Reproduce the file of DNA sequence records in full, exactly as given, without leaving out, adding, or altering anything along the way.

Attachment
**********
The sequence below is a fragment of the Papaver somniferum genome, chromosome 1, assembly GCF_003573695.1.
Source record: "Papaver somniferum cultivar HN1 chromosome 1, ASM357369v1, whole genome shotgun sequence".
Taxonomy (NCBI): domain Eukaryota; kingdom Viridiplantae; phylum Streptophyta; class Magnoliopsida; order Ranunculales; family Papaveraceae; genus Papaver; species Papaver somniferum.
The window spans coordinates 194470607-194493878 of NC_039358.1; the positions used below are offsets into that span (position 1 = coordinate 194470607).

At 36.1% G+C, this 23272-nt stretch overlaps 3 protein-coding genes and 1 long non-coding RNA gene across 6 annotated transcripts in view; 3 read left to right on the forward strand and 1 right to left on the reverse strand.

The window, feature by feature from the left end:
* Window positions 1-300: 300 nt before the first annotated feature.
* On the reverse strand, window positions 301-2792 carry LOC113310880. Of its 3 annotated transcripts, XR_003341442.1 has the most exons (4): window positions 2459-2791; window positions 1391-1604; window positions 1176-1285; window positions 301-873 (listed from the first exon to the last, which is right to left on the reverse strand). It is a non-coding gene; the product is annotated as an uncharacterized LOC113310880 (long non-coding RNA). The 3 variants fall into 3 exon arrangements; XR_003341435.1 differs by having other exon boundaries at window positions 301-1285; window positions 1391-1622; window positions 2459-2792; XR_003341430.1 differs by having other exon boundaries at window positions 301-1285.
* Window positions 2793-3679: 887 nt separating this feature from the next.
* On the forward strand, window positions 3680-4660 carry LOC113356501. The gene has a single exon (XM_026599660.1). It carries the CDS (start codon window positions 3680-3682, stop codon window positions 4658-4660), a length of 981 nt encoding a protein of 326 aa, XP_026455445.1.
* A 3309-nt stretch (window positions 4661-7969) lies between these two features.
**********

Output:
The sequence below is a fragment of the Papaver somniferum genome, chromosome 1, assembly GCF_003573695.1.
Source record: "Papaver somniferum cultivar HN1 chromosome 1, ASM357369v1, whole genome shotgun sequence".
Taxonomy (NCBI): domain Eukaryota; kingdom Viridiplantae; phylum Streptophyta; class Magnoliopsida; order Ranunculales; family Papaveraceae; genus Papaver; species Papaver somniferum.
The window spans coordinates 194470607-194493878 of NC_039358.1; the positions used below are offsets into that span (position 1 = coordinate 194470607).

At 36.1% G+C, this 23272-nt stretch overlaps 3 protein-coding genes and 1 long non-coding RNA gene across 6 annotated transcripts in view; 3 read left to right on the forward strand and 1 right to left on the reverse strand.

The window, feature by feature from the left end:
* Window positions 1-300: 300 nt before the first annotated feature.
* On the reverse strand, window positions 301-2792 carry LOC113310880. Of its 3 annotated transcripts, XR_003341442.1 has the most exons (4): window positions 2459-2791; window positions 1391-1604; window positions 1176-1285; window positions 301-873 (listed from the first exon to the last, which is right to left on the reverse strand). It is a non-coding gene; the product is annotated as an uncharacterized LOC113310880 (long non-coding RNA). The 3 variants fall into 3 exon arrangements; XR_003341435.1 differs by having other exon boundaries at window positions 301-1285; window positions 1391-1622; window positions 2459-2792; XR_003341430.1 differs by having other exon boundaries at window positions 301-1285.
* Window positions 2793-3679: 887 nt separating this feature from the next.
* On the forward strand, window positions 3680-4660 carry LOC113356501. The gene has a single exon (XM_026599660.1). It carries the CDS (start codon window positions 3680-3682, stop codon window positions 4658-4660), a length of 981 nt encoding a protein of 326 aa, XP_026455445.1.
* A 3309-nt stretch (window positions 4661-7969) lies between these two features.